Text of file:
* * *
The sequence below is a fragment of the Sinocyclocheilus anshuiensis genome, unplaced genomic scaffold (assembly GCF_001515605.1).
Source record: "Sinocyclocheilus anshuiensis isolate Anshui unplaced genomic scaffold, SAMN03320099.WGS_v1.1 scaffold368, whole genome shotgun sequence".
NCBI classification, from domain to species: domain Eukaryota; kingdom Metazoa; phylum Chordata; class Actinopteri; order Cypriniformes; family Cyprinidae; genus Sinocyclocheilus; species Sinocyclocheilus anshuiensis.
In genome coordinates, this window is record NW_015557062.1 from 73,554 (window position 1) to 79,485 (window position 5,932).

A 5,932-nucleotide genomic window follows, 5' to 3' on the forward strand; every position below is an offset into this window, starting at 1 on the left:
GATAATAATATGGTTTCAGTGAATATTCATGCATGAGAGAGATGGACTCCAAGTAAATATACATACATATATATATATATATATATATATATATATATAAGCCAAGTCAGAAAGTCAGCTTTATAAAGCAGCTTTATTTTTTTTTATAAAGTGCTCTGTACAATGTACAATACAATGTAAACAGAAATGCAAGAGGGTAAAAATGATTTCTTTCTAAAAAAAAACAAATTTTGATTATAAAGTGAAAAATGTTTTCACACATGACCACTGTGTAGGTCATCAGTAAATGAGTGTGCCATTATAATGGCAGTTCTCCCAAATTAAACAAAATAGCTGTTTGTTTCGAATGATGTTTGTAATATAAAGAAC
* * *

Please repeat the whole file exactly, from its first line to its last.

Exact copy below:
The sequence below is a fragment of the Sinocyclocheilus anshuiensis genome, unplaced genomic scaffold (assembly GCF_001515605.1).
Source record: "Sinocyclocheilus anshuiensis isolate Anshui unplaced genomic scaffold, SAMN03320099.WGS_v1.1 scaffold368, whole genome shotgun sequence".
NCBI classification, from domain to species: domain Eukaryota; kingdom Metazoa; phylum Chordata; class Actinopteri; order Cypriniformes; family Cyprinidae; genus Sinocyclocheilus; species Sinocyclocheilus anshuiensis.
In genome coordinates, this window is record NW_015557062.1 from 73,554 (window position 1) to 79,485 (window position 5,932).

A 5,932-nucleotide genomic window follows, 5' to 3' on the forward strand; every position below is an offset into this window, starting at 1 on the left:
GATAATAATATGGTTTCAGTGAATATTCATGCATGAGAGAGATGGACTCCAAGTAAATATACATACATATATATATATATATATATATATATATATATAAGCCAAGTCAGAAAGTCAGCTTTATAAAGCAGCTTTATTTTTTTTTATAAAGTGCTCTGTACAATGTACAATACAATGTAAACAGAAATGCAAGAGGGTAAAAATGATTTCTTTCTAAAAAAAAACAAATTTTGATTATAAAGTGAAAAATGTTTTCACACATGACCACTGTGTAGGTCATCAGTAAATGAGTGTGCCATTATAATGGCAGTTCTCCCAAATTAAACAAAATAGCTGTTTGTTTCGAATGATGTTTGTAATATAAAGAAC